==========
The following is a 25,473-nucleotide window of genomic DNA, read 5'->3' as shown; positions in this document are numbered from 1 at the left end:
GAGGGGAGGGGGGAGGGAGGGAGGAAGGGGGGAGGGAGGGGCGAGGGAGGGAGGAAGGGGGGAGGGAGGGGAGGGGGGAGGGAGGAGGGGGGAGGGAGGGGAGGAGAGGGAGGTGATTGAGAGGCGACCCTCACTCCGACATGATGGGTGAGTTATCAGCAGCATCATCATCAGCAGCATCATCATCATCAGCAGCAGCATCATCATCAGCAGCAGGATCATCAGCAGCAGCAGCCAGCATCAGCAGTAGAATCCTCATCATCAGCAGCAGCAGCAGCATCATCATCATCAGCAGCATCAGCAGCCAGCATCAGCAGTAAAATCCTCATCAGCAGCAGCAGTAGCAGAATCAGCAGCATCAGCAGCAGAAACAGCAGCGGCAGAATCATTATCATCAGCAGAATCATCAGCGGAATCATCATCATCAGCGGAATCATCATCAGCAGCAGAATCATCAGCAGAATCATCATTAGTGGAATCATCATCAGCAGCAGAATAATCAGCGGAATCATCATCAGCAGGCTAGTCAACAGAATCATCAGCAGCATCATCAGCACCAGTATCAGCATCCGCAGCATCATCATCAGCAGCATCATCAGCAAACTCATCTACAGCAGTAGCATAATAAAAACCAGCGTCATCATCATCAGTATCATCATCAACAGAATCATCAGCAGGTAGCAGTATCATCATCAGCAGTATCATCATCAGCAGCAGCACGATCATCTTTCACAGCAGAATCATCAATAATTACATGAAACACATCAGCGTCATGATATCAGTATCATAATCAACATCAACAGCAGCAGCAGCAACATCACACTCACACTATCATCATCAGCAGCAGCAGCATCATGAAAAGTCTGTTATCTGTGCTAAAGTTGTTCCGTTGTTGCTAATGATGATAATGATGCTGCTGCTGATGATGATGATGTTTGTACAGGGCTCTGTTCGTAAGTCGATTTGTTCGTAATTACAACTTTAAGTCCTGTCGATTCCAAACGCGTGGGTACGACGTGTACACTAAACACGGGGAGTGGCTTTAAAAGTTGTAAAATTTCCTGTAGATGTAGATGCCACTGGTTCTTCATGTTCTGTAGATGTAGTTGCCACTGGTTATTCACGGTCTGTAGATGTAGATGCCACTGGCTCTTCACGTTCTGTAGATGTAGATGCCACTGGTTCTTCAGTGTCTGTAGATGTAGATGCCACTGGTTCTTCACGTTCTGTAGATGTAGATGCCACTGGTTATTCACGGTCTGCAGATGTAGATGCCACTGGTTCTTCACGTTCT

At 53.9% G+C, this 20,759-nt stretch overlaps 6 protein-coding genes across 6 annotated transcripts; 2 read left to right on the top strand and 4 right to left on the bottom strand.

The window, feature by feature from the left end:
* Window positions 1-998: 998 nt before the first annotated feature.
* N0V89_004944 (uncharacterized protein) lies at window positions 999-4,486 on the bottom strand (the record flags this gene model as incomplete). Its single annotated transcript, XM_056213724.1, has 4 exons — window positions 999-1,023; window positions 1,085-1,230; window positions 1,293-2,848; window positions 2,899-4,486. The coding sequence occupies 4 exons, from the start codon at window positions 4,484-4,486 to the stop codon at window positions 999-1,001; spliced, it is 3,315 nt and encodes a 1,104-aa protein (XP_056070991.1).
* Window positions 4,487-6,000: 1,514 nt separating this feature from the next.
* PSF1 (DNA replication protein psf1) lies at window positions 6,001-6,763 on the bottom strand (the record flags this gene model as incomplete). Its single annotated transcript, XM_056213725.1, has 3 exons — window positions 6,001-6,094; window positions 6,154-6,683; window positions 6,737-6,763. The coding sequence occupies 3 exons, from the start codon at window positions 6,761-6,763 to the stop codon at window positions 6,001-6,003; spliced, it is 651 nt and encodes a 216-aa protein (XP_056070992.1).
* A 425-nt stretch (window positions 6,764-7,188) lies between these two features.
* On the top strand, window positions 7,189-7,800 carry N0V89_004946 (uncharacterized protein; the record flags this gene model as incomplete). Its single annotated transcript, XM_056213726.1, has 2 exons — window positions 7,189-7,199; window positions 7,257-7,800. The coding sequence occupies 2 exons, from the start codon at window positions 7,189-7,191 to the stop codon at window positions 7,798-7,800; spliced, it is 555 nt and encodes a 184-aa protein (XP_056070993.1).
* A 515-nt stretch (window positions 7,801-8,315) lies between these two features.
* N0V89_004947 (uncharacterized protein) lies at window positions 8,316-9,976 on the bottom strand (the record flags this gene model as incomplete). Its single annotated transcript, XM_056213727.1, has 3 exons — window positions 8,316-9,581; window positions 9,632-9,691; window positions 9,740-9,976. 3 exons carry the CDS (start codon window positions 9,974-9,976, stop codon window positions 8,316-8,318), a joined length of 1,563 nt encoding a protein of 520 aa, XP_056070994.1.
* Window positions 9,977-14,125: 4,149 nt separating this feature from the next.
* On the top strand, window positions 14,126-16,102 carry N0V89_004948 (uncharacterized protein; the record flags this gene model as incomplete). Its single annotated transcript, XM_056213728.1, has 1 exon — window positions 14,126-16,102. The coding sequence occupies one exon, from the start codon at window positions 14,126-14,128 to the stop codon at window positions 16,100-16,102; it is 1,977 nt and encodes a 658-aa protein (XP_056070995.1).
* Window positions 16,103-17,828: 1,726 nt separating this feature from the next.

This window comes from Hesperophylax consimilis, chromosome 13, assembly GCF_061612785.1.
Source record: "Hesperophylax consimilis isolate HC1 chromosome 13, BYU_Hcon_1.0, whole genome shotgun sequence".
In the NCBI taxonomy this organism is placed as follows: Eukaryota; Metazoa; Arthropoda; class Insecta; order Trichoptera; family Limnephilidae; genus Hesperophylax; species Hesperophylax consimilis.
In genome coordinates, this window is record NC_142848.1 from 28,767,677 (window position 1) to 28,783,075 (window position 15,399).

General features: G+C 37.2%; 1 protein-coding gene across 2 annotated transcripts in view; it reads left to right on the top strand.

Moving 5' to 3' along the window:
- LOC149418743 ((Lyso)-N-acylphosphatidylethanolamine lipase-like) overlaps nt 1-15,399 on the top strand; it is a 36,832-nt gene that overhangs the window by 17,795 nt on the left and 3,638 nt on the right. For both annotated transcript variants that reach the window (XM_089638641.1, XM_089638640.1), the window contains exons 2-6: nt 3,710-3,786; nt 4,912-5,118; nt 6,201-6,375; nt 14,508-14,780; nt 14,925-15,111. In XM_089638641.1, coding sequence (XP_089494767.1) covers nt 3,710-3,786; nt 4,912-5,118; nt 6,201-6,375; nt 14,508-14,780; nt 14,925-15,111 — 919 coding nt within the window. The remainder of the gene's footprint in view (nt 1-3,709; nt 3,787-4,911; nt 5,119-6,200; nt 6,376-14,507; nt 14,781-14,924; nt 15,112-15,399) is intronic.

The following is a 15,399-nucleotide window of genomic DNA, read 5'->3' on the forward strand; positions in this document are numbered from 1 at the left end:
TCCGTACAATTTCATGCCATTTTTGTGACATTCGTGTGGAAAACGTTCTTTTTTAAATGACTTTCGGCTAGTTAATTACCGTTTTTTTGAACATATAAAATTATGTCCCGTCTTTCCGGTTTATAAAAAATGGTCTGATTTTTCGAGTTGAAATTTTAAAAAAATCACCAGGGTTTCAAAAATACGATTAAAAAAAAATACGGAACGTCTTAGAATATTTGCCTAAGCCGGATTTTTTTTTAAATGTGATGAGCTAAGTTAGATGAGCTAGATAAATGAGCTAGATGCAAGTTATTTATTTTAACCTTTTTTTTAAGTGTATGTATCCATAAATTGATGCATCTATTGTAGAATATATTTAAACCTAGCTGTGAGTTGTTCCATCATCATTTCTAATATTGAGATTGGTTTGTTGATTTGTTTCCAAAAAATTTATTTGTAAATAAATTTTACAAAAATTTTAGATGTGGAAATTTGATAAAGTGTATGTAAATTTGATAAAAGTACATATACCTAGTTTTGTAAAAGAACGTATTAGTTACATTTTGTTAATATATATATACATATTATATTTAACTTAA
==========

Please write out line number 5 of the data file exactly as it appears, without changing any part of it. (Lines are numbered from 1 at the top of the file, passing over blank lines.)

* Window positions 1-998: 998 nt before the first annotated feature.